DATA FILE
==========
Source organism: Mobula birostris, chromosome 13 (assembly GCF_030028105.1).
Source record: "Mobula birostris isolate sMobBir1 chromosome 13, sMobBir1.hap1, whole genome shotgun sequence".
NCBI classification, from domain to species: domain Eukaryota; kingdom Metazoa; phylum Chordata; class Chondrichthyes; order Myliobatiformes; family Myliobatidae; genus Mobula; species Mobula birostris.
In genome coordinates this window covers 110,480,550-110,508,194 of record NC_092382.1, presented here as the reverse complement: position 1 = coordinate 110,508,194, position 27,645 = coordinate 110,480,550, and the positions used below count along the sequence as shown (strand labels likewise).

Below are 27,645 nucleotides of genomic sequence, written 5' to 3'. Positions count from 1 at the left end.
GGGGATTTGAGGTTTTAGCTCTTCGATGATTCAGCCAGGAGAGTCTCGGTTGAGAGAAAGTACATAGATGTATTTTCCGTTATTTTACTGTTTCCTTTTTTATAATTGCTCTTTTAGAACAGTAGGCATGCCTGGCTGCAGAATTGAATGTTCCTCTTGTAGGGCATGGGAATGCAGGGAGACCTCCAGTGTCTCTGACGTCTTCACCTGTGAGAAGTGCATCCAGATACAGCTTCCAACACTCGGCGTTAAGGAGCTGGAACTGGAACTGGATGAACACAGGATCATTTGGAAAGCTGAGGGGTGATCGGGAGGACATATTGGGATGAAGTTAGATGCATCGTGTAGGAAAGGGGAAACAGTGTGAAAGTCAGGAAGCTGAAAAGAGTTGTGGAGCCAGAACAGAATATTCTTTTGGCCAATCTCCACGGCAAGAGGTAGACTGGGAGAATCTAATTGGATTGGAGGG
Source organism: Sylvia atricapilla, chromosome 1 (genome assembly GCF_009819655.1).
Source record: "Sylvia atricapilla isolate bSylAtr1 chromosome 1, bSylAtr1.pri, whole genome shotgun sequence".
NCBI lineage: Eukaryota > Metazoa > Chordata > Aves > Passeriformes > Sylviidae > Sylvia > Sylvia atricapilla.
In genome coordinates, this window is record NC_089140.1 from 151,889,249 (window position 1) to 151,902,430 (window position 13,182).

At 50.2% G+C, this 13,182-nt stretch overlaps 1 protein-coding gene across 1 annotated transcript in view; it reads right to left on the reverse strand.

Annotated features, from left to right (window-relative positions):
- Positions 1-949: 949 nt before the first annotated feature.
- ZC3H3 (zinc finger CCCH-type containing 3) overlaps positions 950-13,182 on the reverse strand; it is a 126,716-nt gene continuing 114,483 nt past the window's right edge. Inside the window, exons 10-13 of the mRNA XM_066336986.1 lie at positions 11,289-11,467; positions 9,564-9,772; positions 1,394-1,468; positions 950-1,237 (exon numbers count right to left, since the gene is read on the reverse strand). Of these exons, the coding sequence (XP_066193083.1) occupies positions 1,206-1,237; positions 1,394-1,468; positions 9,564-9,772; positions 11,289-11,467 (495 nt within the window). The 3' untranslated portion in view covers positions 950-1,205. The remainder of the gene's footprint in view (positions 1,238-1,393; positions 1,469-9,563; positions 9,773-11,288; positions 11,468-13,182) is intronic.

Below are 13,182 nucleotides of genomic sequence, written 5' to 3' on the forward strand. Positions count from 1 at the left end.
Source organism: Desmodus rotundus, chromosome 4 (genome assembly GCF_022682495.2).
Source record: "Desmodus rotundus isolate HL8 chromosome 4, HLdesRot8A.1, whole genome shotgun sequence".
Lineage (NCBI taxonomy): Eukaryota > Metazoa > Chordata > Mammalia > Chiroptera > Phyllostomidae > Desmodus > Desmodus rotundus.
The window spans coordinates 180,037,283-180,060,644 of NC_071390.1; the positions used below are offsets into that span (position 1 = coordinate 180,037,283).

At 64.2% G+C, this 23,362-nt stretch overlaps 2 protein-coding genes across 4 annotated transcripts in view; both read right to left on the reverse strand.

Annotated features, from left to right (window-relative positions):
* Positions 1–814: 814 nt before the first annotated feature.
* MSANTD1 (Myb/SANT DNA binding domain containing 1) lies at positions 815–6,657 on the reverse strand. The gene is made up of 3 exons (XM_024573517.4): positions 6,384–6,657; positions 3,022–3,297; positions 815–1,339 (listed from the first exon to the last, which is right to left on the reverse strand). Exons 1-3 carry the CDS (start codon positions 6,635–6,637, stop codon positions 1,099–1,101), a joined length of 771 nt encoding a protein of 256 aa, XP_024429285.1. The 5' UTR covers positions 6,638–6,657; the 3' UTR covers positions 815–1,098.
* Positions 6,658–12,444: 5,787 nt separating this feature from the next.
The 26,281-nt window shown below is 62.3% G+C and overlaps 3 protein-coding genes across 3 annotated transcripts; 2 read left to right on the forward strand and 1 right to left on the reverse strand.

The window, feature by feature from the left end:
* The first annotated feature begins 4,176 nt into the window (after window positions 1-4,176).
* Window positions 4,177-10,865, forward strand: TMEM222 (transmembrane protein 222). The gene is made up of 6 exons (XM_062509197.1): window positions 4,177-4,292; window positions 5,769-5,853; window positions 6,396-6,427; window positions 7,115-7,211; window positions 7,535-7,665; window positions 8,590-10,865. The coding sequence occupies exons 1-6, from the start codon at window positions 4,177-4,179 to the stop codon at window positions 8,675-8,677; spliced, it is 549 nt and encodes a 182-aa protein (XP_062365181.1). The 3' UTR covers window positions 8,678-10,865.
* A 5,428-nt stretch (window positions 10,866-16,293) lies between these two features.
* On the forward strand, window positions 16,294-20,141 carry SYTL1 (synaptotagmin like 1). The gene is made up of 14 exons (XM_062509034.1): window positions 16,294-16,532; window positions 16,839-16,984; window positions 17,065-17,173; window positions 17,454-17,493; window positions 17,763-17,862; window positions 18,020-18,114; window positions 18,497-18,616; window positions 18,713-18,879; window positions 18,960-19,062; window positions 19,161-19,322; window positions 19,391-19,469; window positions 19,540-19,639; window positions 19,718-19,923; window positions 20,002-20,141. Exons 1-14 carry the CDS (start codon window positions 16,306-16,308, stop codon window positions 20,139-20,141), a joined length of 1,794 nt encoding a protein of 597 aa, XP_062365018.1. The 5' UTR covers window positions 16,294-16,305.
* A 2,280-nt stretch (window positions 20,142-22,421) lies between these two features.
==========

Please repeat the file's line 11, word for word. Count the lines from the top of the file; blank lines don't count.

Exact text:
At 50.2% G+C, this 13,182-nt stretch overlaps 1 protein-coding gene across 1 annotated transcript in view; it reads right to left on the reverse strand.